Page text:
Utilization of agricultural waste in the production of valuable products can promote the national efforts in minimizing serious public health risks from exposure to dangerous fumes that result from burning in open fields at the end of every harvest season. An agricultural waste, namely cotton stalks, was chosen for developing a cost effective process for the production of activated carbon using bench equipment at laboratory scale, and typical industrial equipment at pilot scale. Findings show that the pilot scale production trial was successful in terms of equipments chosen and quality of activated carbon produced. Physical and pore analysis showed that the produced carbon is comparable to commercial carbons with respect to surface area, pore volume, particle density, buk density, and in possessing a high percentage of micropores that exceeds 90% of the total surface area. Absorption studies conducted in completely mixed batch system demonstrated the ability of produced carbon to absorb lead, an important pollutant, from water in a pH range below that of precipitation and at a high percentage of removal after an equilibrium time of 72 hours. Continuous flow columns studies confirmed the affinity of carbon for lead, revealed by the number of break through bed volumes which were considerably higher than commercial carbons for the same lead solution concentrate, empty bed contact time, and hydraulic loading rate.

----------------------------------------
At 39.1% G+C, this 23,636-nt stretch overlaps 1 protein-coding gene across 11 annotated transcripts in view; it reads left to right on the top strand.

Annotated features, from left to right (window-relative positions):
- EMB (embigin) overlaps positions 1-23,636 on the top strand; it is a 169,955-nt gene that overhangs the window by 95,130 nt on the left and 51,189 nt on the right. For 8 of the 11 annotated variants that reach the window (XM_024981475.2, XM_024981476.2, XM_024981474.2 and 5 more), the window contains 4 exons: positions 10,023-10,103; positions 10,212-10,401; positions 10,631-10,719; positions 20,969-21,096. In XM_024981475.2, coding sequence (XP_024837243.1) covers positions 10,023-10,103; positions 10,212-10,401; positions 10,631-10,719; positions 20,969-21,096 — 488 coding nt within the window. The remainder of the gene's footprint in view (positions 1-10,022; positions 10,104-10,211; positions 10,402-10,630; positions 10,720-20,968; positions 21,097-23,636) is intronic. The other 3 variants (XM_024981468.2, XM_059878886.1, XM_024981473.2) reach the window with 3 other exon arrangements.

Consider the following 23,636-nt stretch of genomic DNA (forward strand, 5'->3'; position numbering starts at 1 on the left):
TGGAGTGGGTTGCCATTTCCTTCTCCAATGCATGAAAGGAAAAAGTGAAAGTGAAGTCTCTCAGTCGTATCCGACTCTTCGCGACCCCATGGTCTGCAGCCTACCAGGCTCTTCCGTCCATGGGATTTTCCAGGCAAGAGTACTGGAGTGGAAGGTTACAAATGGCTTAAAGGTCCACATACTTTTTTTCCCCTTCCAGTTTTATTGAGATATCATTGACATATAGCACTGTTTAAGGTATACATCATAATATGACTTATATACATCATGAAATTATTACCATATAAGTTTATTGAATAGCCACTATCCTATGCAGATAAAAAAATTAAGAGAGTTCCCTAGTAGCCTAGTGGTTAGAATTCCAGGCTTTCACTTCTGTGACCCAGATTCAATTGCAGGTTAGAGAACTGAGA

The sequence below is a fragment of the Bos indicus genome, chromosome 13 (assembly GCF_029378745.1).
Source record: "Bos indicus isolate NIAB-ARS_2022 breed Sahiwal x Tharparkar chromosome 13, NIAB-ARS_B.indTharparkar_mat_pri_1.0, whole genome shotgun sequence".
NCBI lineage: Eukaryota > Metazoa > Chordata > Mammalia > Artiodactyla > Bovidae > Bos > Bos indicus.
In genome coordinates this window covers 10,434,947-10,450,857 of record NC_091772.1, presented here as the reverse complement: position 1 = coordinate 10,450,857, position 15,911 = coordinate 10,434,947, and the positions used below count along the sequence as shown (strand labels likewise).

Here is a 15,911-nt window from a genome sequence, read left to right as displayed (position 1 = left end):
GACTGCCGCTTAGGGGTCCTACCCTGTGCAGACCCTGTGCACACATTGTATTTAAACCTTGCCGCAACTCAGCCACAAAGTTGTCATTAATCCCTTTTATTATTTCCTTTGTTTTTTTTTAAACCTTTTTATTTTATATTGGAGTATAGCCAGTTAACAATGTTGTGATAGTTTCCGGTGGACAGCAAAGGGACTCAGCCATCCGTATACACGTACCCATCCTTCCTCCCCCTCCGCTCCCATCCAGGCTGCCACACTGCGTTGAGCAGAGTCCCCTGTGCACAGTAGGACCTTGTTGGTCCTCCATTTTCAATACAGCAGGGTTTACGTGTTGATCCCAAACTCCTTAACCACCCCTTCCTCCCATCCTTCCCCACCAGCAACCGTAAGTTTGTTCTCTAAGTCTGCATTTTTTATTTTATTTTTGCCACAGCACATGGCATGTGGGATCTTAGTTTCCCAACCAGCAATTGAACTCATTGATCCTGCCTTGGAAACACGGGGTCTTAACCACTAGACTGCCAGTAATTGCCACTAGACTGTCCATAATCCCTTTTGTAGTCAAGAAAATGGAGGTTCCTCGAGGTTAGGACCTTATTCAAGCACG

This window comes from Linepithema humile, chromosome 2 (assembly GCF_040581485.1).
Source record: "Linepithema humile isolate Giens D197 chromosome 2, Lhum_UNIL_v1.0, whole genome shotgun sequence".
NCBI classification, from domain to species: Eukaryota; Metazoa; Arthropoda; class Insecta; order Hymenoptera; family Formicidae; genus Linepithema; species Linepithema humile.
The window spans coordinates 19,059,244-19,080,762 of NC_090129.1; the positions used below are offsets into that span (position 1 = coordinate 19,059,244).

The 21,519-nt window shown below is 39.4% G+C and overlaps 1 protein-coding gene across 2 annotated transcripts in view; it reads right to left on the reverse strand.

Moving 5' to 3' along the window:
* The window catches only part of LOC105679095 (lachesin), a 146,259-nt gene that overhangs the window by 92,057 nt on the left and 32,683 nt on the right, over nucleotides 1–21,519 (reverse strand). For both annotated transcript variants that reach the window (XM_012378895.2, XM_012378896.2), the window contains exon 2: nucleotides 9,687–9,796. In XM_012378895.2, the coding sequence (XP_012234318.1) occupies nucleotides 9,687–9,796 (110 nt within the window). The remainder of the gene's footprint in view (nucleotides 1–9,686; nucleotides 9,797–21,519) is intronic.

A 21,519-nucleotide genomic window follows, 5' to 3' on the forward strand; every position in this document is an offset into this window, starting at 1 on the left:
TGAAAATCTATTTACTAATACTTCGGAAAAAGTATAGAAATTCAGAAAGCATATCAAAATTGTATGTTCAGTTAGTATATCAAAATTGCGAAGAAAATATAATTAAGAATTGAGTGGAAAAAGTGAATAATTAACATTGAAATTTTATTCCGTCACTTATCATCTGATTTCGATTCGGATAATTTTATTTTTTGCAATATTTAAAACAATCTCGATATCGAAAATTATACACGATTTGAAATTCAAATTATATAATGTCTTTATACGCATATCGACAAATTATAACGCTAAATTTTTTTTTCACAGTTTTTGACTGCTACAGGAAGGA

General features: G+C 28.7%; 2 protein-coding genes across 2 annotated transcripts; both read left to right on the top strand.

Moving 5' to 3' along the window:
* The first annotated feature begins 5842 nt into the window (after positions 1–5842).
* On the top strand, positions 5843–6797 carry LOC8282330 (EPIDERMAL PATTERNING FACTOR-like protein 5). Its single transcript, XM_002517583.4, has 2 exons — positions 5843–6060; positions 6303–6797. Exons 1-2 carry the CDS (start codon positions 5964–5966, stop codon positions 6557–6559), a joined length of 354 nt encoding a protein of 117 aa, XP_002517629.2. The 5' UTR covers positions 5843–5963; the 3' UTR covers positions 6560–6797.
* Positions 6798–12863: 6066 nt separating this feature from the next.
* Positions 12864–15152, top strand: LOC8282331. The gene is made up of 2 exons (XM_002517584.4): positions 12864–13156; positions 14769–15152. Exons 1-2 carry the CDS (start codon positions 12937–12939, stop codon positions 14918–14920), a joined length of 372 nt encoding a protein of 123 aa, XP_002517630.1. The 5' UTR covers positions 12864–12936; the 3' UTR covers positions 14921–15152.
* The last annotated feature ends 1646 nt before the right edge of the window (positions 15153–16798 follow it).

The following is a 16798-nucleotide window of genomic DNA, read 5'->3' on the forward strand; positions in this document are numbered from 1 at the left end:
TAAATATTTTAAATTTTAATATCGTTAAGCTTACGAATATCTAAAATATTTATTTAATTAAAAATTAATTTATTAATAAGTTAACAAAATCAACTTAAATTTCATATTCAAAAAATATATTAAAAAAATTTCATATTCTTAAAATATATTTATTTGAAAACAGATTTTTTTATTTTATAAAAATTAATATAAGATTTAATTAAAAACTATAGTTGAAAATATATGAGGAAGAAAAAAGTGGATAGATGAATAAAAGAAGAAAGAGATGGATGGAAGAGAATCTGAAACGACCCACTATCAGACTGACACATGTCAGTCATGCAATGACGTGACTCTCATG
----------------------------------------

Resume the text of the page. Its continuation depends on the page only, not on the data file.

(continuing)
Interdisciplinary Engineering Program

Degree Name

Master of Science in Engineering

Date of Award

Fall 4-26-2006

Online Submission Date


First Advisor

Edward Smith

Committee Member 1

Badie Salama Girgis

Committee Member 2

Emad Imam

Document Type



125 leaves :

Library of Congress Subject Heading 1

Agricultural wastes

Library of Congress Subject Heading 2

Cotton stalks

Library of Congress Subject Heading 3

activated carbon


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Not necessary for this item

Call Number

Thesis 2006/4